Walk in the footsteps of Matthew Shardlake on free walking tour
PUBLISHED: 10:22 28 March 2019 | UPDATED: 10:44 28 March 2019
Copyright: Archant 2018
A tour that celebrates both the fictional world of Matthew Shardlake and the facts about Kett’s Rebellion will be offered free to celebrate English Tourism Week.
It was arguably the closest thing that Tudor England ever saw to a class war and the scars it left on Norwich can still be seen to this day.
When Wymondham tanner Robert Kett led a rebellion of 16,000 peasants against unfair land enclosures and barriers to a free market, it ended with pitchfork and spear-wielding rebels scaling the city walls and taking control of Norwich.
“When the Duke of Somerset sent John Dudley, the Earl of Warwick and his trained army, Kett was ordered to surrender – on hearing the news, one of the rebels lowered his trousers and showed the King’s men his bum,” tour guide Paul Dixon tells us.
“An archer took aim and shot him.” We all wince.
Paul, who has worked in the tourism industry in Norfolk for more than three decades, is a City of Norwich tourist guide and runs a variety of tours which include The Great Market, an Introduction to Norwich and Rail, Trails and Sails, a full day tour which involves a walking tour of Norwich and then a train ride to Reedham.
This weekend, Paul will be offering his guided walking tour which celebrates author CJ Sansom’s best-selling novel Tombland for free to those who book a coveted place: the tour usually costs £8.50 per person, which includes refreshments.
This Saturday’s tours are part of the English Tourism Week celebrations and will kick off a week of free tours being offered which include a tour of Colegate on Sunday and Sunday April 7, Tombland on Monday, Norwich Market on Wednesday and Saturday April 6 and Elm Hill on Thursday and Friday.
Sansom’s most recent Shardlake novel, his seventh in the series, sees the lawyer embroiled in a new murder case on behalf of Lady Elizabeth which takes him to Norwich where he finds himself caught up in the midst of Kett’s rebellion during the peasant revolt of 1549.
The tour, explains Paul, allows him to talk about the fictional character and the real-life backdrop on which the book is based – the full tour, which lasts an hour and 45 minutes includes visits to Tombland, the ancient Anglo-Scandinavian Market Place, Augustine Steward’s House, Norwich Cathedral Close, Bishopgate (Holme Street in the novel) and the Great Hospital, Bishop’s Bridge, the site of Bishop’s Gate and Lollards Pit, followed by a climb up to Kett’s Heights to see the remains of St Michael’s Chapel, known as Kett’s Castle.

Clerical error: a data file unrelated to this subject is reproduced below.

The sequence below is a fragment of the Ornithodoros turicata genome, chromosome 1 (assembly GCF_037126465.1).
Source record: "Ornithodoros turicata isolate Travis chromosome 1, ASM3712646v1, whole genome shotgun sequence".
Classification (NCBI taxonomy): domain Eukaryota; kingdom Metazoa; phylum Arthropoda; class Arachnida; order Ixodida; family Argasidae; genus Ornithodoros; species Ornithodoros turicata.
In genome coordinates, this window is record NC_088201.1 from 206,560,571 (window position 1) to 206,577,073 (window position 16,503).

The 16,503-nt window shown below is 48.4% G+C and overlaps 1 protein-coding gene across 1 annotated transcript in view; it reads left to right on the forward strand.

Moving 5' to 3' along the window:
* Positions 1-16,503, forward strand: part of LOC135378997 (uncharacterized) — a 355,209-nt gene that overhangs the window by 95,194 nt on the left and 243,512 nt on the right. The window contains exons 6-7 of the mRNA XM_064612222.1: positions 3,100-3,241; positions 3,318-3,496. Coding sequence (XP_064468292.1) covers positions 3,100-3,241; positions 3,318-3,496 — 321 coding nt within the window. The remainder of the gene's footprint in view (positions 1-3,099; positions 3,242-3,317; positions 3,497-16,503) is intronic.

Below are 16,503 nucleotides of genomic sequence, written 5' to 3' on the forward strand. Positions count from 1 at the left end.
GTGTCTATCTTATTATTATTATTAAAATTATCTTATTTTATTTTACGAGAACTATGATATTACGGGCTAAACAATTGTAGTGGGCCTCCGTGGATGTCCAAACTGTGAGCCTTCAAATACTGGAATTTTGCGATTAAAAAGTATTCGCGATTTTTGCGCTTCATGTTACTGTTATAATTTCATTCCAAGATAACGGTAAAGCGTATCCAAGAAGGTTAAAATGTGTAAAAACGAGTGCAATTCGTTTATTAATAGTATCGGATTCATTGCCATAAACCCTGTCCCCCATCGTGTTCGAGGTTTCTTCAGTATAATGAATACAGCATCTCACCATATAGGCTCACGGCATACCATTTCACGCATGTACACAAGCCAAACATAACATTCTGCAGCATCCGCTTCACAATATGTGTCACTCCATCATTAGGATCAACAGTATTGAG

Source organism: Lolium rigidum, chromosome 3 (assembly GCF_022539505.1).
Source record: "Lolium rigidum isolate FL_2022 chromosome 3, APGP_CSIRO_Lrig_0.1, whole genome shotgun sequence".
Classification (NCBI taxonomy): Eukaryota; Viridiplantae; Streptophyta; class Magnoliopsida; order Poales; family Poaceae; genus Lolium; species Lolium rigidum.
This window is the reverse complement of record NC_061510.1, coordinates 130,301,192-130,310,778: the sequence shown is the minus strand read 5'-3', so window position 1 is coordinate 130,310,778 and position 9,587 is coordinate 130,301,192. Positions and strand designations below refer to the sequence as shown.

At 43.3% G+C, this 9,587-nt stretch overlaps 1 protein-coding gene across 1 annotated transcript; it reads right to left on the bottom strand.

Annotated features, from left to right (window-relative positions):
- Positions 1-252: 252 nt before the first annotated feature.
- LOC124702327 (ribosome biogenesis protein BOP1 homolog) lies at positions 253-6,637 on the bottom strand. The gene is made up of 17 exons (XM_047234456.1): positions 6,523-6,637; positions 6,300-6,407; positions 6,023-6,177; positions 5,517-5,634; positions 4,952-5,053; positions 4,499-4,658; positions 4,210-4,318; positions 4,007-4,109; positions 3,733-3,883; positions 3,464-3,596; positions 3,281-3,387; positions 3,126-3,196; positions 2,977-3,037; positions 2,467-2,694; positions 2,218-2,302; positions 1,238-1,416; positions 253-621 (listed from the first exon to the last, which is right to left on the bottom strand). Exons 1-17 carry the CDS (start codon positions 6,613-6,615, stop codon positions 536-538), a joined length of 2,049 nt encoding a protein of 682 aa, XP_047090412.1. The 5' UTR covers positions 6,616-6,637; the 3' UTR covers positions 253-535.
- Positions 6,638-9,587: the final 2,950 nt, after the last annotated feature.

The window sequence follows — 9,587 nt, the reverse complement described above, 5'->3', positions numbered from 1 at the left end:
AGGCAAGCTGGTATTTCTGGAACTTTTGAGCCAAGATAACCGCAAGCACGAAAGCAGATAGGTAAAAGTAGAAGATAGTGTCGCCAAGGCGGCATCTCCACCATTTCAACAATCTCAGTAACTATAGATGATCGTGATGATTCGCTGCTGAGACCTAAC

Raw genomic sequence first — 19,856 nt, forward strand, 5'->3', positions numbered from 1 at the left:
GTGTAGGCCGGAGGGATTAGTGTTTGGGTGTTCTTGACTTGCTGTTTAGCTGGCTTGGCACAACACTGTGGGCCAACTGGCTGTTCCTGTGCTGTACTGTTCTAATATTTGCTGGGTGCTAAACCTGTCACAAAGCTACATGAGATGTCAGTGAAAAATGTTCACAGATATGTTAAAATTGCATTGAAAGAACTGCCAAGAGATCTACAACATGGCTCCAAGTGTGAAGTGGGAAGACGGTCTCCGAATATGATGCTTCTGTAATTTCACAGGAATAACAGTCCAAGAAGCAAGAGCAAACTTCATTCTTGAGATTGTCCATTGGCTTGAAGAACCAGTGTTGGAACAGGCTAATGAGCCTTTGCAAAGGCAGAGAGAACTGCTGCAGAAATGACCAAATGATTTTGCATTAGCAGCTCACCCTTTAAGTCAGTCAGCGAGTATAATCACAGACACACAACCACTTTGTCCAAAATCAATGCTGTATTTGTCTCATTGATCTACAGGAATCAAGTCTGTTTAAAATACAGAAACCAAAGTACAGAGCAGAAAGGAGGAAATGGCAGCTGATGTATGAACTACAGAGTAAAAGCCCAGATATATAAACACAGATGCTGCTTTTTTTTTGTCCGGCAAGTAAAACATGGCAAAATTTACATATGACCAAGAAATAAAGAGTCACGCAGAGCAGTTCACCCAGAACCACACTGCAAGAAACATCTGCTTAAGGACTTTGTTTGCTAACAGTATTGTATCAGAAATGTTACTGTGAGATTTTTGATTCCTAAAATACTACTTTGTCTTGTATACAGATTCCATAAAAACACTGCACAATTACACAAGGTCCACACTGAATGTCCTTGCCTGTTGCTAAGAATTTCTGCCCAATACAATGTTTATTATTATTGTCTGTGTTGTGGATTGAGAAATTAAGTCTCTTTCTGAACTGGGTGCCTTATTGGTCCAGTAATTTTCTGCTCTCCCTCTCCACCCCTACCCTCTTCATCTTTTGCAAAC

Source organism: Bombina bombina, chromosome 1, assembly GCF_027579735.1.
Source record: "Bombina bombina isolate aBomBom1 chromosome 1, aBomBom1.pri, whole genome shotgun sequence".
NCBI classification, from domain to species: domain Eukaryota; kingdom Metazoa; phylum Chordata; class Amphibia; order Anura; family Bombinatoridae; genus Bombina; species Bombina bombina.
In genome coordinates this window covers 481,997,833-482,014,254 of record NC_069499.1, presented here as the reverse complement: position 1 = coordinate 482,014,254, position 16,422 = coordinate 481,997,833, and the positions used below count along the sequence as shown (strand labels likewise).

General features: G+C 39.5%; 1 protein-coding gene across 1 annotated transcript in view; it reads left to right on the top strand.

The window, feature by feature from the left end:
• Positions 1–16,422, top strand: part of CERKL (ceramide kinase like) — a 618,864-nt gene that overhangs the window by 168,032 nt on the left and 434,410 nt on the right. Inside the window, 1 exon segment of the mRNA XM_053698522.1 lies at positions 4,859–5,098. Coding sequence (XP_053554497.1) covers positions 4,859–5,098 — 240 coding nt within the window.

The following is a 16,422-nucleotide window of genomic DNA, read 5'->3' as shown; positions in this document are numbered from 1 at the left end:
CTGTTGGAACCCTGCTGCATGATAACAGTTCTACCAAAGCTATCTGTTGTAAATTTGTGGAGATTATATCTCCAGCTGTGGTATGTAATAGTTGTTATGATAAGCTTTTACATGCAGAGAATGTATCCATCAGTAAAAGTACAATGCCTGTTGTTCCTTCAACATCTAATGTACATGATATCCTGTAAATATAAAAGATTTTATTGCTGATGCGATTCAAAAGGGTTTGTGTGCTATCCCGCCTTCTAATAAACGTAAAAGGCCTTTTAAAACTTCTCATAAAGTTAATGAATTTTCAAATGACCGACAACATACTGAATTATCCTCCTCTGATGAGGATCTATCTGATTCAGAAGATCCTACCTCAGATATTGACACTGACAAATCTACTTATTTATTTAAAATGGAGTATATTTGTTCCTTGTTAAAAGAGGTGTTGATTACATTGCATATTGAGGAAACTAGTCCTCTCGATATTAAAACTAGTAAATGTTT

When Robert Kett’s army camped on Mousehold Heath, Kett was installed in what was left of the chapel as his headquarters, a vantage point where he could see precisely what was happening beneath him in the city he’d been denied access to.
His forces eventually fought a battle at the Bishop’s Bridge before looting the city, bombarding Cow Tower from the heights using captured artillery. It was only when Kett left the heights to fight that he was defeated.
The return journey includes a walk along the north side of the River Wensum, passing Cow Tower and the site of the city’s guns on July 21 1549, Jarrold Bridge past the old city walls and the Adam and Eve pub, where Lord Sheffied died after the Battle of Palace Plain. The tour ends at the Maid’s Head Hotel, where Shardlake stays in the book.
The tour is fascinating for fans of Shardlake – who will discover where the melancholy lawyer stayed, the location of Gawen Renolds’ house, where Holmstreet and the Blue Boar where Jack Barack stays are, the bridge under which a body is found and the churchyard where the bodies of those killed in the fighting are taken.
Descriptive passages in the book are paired with the genuine article, whether it’s the gate where Shardlake meets Canon Charles Stoke (the Cathedral’s Erpingham Gate) the pub where Jack Barak stays (The Red Lion) the place where John Boleyn’s fate is decided (the Shire Hall)
It is also fascinating for anyone keen to learn more about a rebellion which truly changed the face of Britain and a man who started out as one of the bad guys and became a hero of the people.
“We’ll be asking for donations to Break charity at the weekend and we hope that people will really enjoy seeing a different side of the city. Even if you know Norwich, I hope you’ll discover something new on one of the walks,” said Paul.
• Tours must be pre-booked through Norwich Tourist Information Centre, 01603 213999.
• For more information about the tours Paul runs, visit www.pauldicksontours.co.uk.
• Robert Kett was the fourth son of Tom and Margery Kett and was born in Wymondham in 1492. He was a tanner and had extensive landholdings
• During the early part of the 16thcentury, large numbers of farmers changed from growing crops to raising sheep which involved enclosing arable land and turning into pasture
• Wealthy landowners increasingly began to enclose common land used by poor villagers and rebellions and riots began to spring up around the country
• In July 1549, rebellion broke out in Norfolk with attacks on enclosers including Kett, who then admitted he had been wrong to enclose common land and offered to help protesters persuade other landowners to stop the practice
• Kett’s Rebellion grew rapidly and a gathering of around 16,000 people camped at Mousehold Heath just outside Norwich
• After declining a pardon in exchange for dispersal, the rebels stormed the city, taking control
• The Earl of Warwick, John Dudley, brought an army of 12,000 English troops and 1,200 German mercenaries and after several days of fierce fighting and 3,000 deaths, the rebels retreated and Kett was captured